Although depicted as two leg members 60 and 61 for deployment in iliac arteries 70 and 71, respectively, it should be understood that a prosthesis may comprise more than two dependent members of any type, and that such a prosthesis having dependent members may be adapted for deployment in any type of body lumen. Furthermore, although both leg members are shown with bulbous portions in FIG. 4, embodiments may also be provided in which less than all of the multiple dependent members have bulbous portions.
Thus, the endograft embodiments of the present invention may be used for performing a method of repairing a body lumen, as depicted in the flowchart shown in FIG. 5. The method first comprises step 100 of providing an endograft having an expanded configuration as shown in FIG. 3 and a compressed configuration (not shown), similar to the compressed configuration known in the art for any endoluminal device. In the expanded configuration, the endograft has a neck 40 with diameter d1 approximately equal to the lumen neck region width w1 and a bulbous portion 41 having at least a distal, shoulder portion 46 adapted to match the diverging width of lumen shoulder region 38. Endograft 30 comprises a plurality of affixation members 42 for affixing to lumen wall 32, the affixation members disposed along an axial portion 44 of endograft 30 including at least neck 40 and distal portion 46 of bulbous portion 41. The method then comprises step 110 of constraining the endograft in its compressed configuration for introduction into the body lumen. Next, in step 120, the compressed and constrained endograft 30 is advanced to a deployment location aligned with the lumen neck region and lumen shoulder region, such as the region shown in FIG. 3. Finally, in step 130, endograft 30 is deployed so that one or more of affixation members 42 in endograft neck 40 affix to lumen neck region 36 and one or more of the affixation members in bulbous portion 41 affix to at least a portion of lumen shoulder region 38. As shown in FIG. 3, where stent 50 is a self-expanding stent, the stent in the area of neck 40 exerts a radial expansion force that is greater than the radial expansion force exerted in the area of bulbous portion 41.
For a modular endograft with multiple bulbous regions, such as an endograft comprising bulbous portion 41 at its distal end, as shown in FIG. 3, and iliac leg portions 60 and 61 at its proximal end, as shown in FIG. 4, it may be desirable to first deploy bulbous portion 41 as described above, and then reverse-deploy the leg portions to assure desired placement of the bulbous portions 64. Exemplary reverse deployment methods are described generally in U.S. application Ser. No. 10/080,791, filed Feb. 22, 2002, by Haverkost et al., titled METHOD AND SYSTEM FOR DEPLOYING MULTI-PART ENDOLUMINAL DEVICES, incorporated herein by reference.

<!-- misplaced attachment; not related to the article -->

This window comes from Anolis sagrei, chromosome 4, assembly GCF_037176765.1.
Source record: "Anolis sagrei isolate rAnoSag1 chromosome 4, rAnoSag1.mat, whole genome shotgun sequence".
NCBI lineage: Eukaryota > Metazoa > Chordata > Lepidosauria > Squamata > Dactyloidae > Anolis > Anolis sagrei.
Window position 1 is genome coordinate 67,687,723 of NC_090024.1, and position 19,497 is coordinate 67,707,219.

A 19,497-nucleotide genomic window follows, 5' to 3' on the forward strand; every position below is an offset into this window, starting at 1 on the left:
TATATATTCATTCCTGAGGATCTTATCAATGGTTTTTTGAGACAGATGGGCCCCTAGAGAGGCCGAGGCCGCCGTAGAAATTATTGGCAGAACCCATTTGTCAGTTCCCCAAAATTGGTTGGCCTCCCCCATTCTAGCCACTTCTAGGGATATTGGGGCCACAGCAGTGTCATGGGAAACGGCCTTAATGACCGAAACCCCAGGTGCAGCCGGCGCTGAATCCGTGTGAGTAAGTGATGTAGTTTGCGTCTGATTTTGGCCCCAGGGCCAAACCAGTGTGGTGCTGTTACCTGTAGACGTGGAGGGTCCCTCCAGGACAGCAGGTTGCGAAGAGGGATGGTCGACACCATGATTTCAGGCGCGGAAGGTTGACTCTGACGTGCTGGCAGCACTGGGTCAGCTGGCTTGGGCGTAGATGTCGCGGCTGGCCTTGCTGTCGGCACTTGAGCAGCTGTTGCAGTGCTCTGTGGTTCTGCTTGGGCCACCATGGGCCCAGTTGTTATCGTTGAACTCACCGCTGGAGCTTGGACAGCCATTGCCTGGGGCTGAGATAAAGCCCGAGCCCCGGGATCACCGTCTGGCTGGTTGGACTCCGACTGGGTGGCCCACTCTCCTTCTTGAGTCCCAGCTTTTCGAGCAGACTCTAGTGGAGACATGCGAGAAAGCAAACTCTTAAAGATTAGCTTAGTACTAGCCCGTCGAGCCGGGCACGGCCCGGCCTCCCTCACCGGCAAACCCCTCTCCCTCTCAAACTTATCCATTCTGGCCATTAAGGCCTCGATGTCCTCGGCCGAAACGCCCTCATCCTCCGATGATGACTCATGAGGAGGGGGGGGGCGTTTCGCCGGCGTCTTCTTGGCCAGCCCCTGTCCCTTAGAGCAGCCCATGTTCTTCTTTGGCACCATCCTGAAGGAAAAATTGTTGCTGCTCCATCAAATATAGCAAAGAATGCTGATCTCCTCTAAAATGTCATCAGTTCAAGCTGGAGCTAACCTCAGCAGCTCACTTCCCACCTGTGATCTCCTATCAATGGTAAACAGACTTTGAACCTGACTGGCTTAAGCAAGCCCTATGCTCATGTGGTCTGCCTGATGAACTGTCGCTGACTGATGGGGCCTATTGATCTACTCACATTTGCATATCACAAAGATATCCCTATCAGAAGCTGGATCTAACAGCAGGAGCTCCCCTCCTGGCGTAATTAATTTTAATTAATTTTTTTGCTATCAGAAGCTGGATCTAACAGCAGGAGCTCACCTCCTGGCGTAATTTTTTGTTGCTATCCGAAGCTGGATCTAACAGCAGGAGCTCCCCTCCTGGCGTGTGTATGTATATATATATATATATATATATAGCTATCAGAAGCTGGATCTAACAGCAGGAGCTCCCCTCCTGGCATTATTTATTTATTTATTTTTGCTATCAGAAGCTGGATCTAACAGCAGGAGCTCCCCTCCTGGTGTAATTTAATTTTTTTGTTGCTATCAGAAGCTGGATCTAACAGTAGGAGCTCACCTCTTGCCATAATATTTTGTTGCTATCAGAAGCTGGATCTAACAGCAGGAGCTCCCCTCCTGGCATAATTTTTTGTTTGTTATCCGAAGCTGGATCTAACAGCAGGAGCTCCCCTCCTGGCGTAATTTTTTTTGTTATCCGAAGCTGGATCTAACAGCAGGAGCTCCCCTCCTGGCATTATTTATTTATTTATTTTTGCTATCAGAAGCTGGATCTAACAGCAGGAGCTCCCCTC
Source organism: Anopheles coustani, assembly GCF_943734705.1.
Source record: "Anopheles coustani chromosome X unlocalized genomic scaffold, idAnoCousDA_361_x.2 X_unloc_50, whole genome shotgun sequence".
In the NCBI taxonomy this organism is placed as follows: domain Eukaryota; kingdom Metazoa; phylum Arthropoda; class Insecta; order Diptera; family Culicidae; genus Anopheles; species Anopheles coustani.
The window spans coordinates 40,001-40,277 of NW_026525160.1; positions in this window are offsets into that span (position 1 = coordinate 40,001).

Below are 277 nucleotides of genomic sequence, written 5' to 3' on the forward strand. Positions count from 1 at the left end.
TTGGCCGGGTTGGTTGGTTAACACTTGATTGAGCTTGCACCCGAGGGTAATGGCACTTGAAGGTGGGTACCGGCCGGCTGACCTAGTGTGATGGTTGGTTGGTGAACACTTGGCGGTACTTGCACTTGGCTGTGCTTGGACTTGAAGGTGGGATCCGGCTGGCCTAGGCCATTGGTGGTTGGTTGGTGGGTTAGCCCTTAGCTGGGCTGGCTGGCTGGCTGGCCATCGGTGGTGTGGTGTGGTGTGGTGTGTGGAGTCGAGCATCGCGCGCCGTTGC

The devices as well as any graft linings or coatings used with the devices of the present invention may comprise any suitable materials of construction known in the art, including any type of surface modification known in the art. For example, it may be desirable to provide the device with a coating of a biologically or pharmacologically active substance for enhancing the effectiveness of the device generally, or of the shoulder or bulbous portion specifically. The term “biologically or pharmacologically active substance” refers to any substance, whether synthetic or natural, that has a pharmacological, chemical, or biological effect on the body or a portion thereof. Suitable biologically or pharmacologically active materials that can be used in this invention include without limitation glucocorticoids (e.g. dexamethasone, betamethasone), antithrombotic agents such as heparin, cell growth inhibitors, hirudin, angiopeptin, aspirin, growth factors such as VEGF, antisense agents, anti-cancer agents, anti-proliferative agents, oligonucleotides, antibiotics, and, more generally, antiplatelet agents, anti-coagulant agents, antimitotic agents, antioxidants, antimetabolite agents, and anti-inflammatory agents may be used. Antiplatelet agents can include drugs such as aspirin and dipyridamole. Aspirin is classified as an analgesic, antipyretic, anti-inflammatory and antiplatelet drug. Dipyridamole is a drug similar to aspirin in that it has anti-platelet characteristics. Dipyridamole is also classified as a coronary vasodilator. Anticoagulant agents may include drugs such as heparin, protamine, hirudin and tick anticoagulant protein. Anti-cancer agents may include drugs such as taxol and its analogs or derivatives. Taxol is also classified as a cell-growth inhibitor. Antioxidant agents may include probucol. Anti-proliferative agents may include drugs such as amlodipine and doxazosin. Antimitotic agents and antimetabolite agents may include drugs such as methotrexate, azathioprine, vincristine, vinblastine, 5-fluorouracil, adriamycin and mutamycin. Antibiotic agents can include penicillin, cefoxitin, oxacillin, tobramycin, and gentamicin. Suitable antioxidants include probucol. Also, genes or nucleic acids, or portions thereof may be used. Such genes or nucleic acids can first be packaged in liposomes or nanoparticles. Furthermore, collagen-synthesis inhibitors, such as tranilast, may be used.